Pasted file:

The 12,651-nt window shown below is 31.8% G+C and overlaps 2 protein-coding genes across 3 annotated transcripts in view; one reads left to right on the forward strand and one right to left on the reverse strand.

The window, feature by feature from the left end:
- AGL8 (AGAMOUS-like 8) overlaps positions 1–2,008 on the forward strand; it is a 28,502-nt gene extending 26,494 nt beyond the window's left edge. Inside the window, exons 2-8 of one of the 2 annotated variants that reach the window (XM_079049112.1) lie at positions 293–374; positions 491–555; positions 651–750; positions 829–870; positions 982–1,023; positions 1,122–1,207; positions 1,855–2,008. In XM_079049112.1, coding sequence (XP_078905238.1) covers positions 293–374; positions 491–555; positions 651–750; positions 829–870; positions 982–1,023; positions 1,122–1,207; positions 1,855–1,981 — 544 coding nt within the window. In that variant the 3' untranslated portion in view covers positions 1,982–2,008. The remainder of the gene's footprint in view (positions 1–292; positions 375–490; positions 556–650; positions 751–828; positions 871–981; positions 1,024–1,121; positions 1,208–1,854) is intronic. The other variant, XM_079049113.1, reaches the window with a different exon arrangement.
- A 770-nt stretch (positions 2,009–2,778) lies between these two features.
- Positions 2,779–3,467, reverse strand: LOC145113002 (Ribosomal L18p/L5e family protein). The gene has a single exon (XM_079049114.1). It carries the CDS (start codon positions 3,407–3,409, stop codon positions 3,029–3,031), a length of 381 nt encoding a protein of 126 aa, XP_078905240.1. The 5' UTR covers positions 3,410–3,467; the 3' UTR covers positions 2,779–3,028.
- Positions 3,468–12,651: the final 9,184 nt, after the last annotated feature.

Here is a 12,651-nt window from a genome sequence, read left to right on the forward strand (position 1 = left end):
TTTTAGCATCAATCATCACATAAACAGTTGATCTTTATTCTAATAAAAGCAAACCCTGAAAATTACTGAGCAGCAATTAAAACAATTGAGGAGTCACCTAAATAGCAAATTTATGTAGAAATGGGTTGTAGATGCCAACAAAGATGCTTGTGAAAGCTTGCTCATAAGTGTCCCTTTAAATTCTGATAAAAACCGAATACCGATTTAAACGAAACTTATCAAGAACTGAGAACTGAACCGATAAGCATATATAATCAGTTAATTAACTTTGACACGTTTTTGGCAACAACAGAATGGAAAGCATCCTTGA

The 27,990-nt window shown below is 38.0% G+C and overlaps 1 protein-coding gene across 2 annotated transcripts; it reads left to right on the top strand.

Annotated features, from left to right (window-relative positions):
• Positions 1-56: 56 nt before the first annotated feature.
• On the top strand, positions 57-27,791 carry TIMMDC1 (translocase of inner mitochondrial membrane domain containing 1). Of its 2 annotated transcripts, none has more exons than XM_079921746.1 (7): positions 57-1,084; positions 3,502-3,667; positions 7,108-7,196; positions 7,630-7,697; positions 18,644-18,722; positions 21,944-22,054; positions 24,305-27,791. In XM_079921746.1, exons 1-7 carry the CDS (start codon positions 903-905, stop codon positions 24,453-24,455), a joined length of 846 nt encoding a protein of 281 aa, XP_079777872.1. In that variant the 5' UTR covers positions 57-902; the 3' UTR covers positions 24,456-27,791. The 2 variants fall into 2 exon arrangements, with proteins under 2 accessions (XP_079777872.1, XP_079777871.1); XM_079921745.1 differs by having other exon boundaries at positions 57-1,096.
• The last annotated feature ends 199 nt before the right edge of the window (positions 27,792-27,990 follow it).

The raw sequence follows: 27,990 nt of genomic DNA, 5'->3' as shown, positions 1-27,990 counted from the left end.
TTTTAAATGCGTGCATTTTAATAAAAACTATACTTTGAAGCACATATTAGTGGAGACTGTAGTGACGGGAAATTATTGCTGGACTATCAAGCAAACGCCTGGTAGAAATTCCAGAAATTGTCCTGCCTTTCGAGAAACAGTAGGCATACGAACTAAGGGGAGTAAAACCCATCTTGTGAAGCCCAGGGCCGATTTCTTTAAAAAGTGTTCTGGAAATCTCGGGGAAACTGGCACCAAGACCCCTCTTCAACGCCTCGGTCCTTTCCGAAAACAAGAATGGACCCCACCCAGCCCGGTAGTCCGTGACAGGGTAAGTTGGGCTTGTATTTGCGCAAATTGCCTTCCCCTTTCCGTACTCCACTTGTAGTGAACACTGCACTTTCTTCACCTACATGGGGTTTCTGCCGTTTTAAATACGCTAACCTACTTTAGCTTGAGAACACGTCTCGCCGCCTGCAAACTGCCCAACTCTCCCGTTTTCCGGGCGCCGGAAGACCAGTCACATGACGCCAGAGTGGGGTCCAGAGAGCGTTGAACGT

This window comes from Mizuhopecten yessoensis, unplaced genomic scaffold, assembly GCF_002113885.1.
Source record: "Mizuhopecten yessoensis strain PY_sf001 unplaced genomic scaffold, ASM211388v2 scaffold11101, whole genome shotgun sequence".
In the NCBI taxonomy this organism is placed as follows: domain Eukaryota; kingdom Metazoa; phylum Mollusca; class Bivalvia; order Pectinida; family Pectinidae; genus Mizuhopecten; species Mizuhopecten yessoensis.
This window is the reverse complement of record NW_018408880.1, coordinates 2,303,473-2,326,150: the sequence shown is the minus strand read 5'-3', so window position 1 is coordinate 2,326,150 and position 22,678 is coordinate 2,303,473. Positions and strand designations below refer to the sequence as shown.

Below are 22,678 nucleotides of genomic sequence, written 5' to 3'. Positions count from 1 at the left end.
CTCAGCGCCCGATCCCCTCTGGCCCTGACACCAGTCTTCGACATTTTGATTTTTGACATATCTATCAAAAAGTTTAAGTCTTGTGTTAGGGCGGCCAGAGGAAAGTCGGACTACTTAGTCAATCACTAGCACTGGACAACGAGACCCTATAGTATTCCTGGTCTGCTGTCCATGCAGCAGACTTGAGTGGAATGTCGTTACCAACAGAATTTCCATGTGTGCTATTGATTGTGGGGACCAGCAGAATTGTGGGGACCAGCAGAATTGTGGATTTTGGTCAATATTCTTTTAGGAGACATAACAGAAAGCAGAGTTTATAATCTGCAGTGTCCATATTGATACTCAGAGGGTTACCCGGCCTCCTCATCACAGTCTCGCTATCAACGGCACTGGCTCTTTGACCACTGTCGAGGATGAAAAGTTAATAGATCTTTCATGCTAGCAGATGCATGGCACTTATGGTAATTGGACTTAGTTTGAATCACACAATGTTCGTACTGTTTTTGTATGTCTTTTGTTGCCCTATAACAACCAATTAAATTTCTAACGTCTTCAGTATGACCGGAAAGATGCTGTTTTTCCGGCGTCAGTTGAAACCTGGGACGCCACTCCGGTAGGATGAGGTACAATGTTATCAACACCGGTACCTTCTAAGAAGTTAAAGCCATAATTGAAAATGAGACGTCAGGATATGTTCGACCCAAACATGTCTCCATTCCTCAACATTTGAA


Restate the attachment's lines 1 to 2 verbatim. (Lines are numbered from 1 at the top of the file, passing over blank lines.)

The 12,651-nt window shown below is 31.8% G+C and overlaps 2 protein-coding genes across 3 annotated transcripts in view; one reads left to right on the forward strand and one right to left on the reverse strand.

The window, feature by feature from the left end: